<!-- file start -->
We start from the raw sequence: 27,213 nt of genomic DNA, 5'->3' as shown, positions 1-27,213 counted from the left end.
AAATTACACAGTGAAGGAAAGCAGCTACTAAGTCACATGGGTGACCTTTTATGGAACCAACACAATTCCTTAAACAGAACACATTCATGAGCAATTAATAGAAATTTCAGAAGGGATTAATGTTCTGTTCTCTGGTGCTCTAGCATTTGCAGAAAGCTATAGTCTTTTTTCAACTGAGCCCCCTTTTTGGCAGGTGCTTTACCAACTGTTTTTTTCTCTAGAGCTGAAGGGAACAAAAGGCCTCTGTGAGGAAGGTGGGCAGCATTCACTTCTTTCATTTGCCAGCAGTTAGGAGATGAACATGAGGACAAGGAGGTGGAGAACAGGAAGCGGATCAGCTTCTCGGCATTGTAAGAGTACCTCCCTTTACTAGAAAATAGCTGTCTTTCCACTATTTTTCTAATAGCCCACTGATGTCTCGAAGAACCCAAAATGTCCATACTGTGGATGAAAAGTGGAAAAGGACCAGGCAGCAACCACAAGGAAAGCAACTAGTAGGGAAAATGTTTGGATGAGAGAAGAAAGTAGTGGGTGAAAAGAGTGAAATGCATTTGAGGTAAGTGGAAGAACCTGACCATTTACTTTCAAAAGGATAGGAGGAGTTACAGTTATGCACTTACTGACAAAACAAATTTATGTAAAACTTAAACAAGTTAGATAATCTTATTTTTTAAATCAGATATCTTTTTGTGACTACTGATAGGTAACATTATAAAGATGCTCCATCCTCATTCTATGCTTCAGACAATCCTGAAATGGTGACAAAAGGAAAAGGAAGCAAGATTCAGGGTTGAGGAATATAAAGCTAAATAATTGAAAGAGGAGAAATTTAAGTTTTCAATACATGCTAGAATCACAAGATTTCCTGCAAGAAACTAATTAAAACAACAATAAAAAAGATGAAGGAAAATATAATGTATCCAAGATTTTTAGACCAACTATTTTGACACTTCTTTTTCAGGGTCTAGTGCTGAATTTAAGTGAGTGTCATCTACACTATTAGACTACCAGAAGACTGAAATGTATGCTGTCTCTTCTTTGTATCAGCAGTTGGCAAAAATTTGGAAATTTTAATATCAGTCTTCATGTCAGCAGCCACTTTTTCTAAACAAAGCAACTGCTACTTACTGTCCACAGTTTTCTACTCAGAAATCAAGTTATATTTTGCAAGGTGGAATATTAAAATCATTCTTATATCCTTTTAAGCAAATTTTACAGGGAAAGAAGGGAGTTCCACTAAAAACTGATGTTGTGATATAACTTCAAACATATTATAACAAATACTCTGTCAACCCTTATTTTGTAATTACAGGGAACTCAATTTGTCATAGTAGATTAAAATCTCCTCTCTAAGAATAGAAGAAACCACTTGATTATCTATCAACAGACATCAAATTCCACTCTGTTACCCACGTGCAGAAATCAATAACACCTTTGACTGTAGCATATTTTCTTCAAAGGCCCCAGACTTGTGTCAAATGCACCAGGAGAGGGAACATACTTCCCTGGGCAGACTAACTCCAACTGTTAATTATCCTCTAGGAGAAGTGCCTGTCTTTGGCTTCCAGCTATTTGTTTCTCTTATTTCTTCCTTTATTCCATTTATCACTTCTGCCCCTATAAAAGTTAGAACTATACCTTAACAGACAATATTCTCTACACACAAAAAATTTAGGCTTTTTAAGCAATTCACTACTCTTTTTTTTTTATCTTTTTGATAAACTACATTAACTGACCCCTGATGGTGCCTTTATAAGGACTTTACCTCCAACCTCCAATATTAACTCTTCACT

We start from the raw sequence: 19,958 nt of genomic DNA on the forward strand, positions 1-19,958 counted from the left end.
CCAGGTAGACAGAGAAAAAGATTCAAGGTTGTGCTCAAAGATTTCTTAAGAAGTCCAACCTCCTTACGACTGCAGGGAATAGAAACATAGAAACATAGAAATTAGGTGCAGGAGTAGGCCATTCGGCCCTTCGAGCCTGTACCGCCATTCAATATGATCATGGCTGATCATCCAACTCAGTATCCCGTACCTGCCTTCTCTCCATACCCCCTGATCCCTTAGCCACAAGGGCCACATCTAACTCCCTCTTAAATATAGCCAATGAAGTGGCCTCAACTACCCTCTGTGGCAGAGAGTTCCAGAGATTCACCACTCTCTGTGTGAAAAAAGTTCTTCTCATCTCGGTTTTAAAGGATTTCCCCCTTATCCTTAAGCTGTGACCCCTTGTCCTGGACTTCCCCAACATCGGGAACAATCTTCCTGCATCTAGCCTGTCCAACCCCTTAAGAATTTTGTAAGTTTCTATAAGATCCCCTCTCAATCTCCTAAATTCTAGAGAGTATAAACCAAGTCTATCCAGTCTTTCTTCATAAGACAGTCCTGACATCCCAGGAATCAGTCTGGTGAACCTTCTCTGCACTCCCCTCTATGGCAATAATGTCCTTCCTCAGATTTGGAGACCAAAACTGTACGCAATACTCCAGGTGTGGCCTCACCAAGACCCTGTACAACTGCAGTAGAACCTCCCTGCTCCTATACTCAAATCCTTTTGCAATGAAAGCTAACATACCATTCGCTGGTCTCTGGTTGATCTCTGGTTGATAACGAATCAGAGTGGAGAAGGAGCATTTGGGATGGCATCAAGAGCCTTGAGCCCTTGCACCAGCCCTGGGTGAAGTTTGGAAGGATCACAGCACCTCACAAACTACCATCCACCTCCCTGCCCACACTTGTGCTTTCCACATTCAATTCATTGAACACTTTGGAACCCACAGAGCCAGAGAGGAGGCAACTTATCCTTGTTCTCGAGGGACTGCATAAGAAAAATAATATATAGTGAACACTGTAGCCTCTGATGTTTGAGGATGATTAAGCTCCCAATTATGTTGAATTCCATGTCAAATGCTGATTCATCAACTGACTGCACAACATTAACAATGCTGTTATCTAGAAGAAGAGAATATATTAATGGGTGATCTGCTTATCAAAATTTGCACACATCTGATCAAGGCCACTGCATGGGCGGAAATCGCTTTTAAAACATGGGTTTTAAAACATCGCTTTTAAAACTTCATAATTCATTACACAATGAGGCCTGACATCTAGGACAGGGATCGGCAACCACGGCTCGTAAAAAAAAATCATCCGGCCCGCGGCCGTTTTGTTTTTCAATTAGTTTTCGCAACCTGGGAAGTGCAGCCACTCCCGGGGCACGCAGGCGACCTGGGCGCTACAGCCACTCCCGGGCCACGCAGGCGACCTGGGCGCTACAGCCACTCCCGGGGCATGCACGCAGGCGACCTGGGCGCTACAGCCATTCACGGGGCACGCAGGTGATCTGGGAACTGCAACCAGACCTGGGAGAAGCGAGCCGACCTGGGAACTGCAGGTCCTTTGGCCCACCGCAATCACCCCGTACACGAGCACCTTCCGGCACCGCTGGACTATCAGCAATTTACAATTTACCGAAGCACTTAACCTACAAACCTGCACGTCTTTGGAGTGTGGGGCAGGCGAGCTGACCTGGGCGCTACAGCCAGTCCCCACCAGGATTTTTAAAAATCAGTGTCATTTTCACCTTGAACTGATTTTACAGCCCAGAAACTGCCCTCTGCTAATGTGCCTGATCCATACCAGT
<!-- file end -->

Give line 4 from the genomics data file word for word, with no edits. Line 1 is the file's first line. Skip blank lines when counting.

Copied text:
CCAGGTAGACAGAGAAAAAGATTCAAGGTTGTGCTCAAAGATTTCTTAAGAAGTCCAACCTCCTTACGACTGCAGGGAATAGAAACATAGAAACATAGAAATTAGGTGCAGGAGTAGGCCATTCGGCCCTTCGAGCCTGTACCGCCATTCAATATGATCATGGCTGATCATCCAACTCAGTATCCCGTACCTGCCTTCTCTCCATACCCCCTGATCCCTTAGCCACAAGGGCCACATCTAACTCCCTCTTAAATATAGCCAATGAAGTGGCCTCAACTACCCTCTGTGGCAGAGAGTTCCAGAGATTCACCACTCTCTGTGTGAAAAAAGTTCTTCTCATCTCGGTTTTAAAGGATTTCCCCCTTATCCTTAAGCTGTGACCCCTTGTCCTGGACTTCCCCAACATCGGGAACAATCTTCCTGCATCTAGCCTGTCCAACCCCTTAAGAATTTTGTAAGTTTCTATAAGATCCCCTCTCAATCTCCTAAATTCTAGAGAGTATAAACCAAGTCTATCCAGTCTTTCTTCATAAGACAGTCCTGACATCCCAGGAATCAGTCTGGTGAACCTTCTCTGCACTCCCCTCTATGGCAATAATGTCCTTCCTCAGATTTGGAGACCAAAACTGTACGCAATACTCCAGGTGTGGCCTCACCAAGACCCTGTACAACTGCAGTAGAACCTCCCTGCTCCTATACTCAAATCCTTTTGCAATGAAAGCTAACATACCATTCGCTGGTCTCTGGTTGATCTCTGGTTGATAACGAATCAGAGTGGAGAAGGAGCATTTGGGATGGCATCAAGAGCCTTGAGCCCTTGCACCAGCCCTGGGTGAAGTTTGGAAGGATCACAGCACCTCACAAACTACCATCCACCTCCCTGCCCACACTTGTGCTTTCCACATTCAATTCATTGAACACTTTGGAACCCACAGAGCCAGAGAGGAGGCAACTTATCCTTGTTCTCGAGGGACTGCATAAGAAAAATAATATATAGTGAACACTGTAGCCTCTGATGTTTGAGGATGATTAAGCTCCCAATTATGTTGAATTCCATGTCAAATGCTGATTCATCAACTGACTGCACAACATTAACAATGCTGTTATCTAGAAGAAGAGAATATATTAATGGGTGATCTGCTTATCAAAATTTGCACACATCTGATCAAGGCCACTGCATGGGCGGAAATCGCTTTTAAAACATGGGTTTTAAAACATCGCTTTTAAAACTTCATAATTCATTACACAATGAGGCCTGACATCTAGGACAGGGATCGGCAACCACGGCTCGTAAAAAAAAATCATCCGGCCCGCGGCCGTTTTGTTTTTCAATTAGTTTTCGCAACCTGGGAAGTGCAGCCACTCCCGGGGCACGCAGGCGACCTGGGCGCTACAGCCACTCCCGGGCCACGCAGGCGACCTGGGCGCTACAGCCACTCCCGGGGCATGCACGCAGGCGACCTGGGCGCTACAGCCATTCACGGGGCACGCAGGTGATCTGGGAACTGCAACCAGACCTGGGAGAAGCGAGCCGACCTGGGAACTGCAGGTCCTTTGGCCCACCGCAATCACCCCGTACACGAGCACCTTCCGGCACCGCTGGACTATCAGCAATTTACAATTTACCGAAGCACTTAACCTACAAACCTGCACGTCTTTGGAGTGTGGGGCAGGCGAGCTGACCTGGGCGCTACAGCCAGTCCCCACCAGGATTTTTAAAAATCAGTGTCATTTTCACCTTGAACTGATTTTACAGCCCAGAAACTGCCCTCTGCTAATGTGCCTGATCCATACCAGT